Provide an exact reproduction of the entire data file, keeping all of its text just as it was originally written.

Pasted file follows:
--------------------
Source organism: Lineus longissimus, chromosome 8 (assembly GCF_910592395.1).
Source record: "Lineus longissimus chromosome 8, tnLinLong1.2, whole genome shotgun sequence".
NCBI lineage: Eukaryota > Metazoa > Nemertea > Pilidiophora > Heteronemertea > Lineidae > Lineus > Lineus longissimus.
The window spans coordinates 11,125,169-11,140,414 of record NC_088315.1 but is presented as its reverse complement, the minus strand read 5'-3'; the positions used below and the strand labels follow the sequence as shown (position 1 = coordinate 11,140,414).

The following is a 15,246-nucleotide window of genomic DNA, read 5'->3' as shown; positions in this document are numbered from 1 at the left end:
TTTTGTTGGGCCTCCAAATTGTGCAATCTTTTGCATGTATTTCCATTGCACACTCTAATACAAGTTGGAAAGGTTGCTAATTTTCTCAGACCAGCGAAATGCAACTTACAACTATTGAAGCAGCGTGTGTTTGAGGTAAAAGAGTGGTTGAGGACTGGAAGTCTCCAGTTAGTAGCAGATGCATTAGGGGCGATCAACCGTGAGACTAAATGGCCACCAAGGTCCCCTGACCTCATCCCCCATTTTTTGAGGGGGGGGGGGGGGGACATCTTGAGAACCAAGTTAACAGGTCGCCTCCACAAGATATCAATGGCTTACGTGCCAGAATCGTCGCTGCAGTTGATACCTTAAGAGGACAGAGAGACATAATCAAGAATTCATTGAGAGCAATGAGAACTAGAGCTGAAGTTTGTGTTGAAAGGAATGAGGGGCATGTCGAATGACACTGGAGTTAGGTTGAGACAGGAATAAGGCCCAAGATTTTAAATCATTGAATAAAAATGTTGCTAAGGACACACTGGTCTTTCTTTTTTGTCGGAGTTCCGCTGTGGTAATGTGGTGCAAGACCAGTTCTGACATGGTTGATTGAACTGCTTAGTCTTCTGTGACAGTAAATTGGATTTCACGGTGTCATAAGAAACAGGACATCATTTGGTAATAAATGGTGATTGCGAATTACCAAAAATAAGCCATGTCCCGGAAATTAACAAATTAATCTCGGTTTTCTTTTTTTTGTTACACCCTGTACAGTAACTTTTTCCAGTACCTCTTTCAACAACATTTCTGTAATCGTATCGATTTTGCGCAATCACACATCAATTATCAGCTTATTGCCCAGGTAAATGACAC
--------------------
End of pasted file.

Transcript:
Source organism: Lineus longissimus, chromosome 8 (assembly GCF_910592395.1).
Source record: "Lineus longissimus chromosome 8, tnLinLong1.2, whole genome shotgun sequence".
NCBI lineage: Eukaryota > Metazoa > Nemertea > Pilidiophora > Heteronemertea > Lineidae > Lineus > Lineus longissimus.
The window spans coordinates 11,125,169-11,140,414 of record NC_088315.1 but is presented as its reverse complement, the minus strand read 5'-3'; the positions used below and the strand labels follow the sequence as shown (position 1 = coordinate 11,140,414).

The following is a 15,246-nucleotide window of genomic DNA, read 5'->3' as shown; positions in this document are numbered from 1 at the left end:
TTTTGTTGGGCCTCCAAATTGTGCAATCTTTTGCATGTATTTCCATTGCACACTCTAATACAAGTTGGAAAGGTTGCTAATTTTCTCAGACCAGCGAAATGCAACTTACAACTATTGAAGCAGCGTGTGTTTGAGGTAAAAGAGTGGTTGAGGACTGGAAGTCTCCAGTTAGTAGCAGATGCATTAGGGGCGATCAACCGTGAGACTAAATGGCCACCAAGGTCCCCTGACCTCATCCCCCATTTTTTGAGGGGGGGGGGGGGGGACATCTTGAGAACCAAGTTAACAGGTCGCCTCCACAAGATATCAATGGCTTACGTGCCAGAATCGTCGCTGCAGTTGATACCTTAAGAGGACAGAGAGACATAATCAAGAATTCATTGAGAGCAATGAGAACTAGAGCTGAAGTTTGTGTTGAAAGGAATGAGGGGCATGTCGAATGACACTGGAGTTAGGTTGAGACAGGAATAAGGCCCAAGATTTTAAATCATTGAATAAAAATGTTGCTAAGGACACACTGGTCTTTCTTTTTTGTCGGAGTTCCGCTGTGGTAATGTGGTGCAAGACCAGTTCTGACATGGTTGATTGAACTGCTTAGTCTTCTGTGACAGTAAATTGGATTTCACGGTGTCATAAGAAACAGGACATCATTTGGTAATAAATGGTGATTGCGAATTACCAAAAATAAGCCATGTCCCGGAAATTAACAAATTAATCTCGGTTTTCTTTTTTTTGTTACACCCTGTACAGTAACTTTTTCCAGTACCTCTTTCAACAACATTTCTGTAATCGTATCGATTTTGCGCAATCACACATCAATTATCAGCTTATTGCCCAGGTAAATGACAC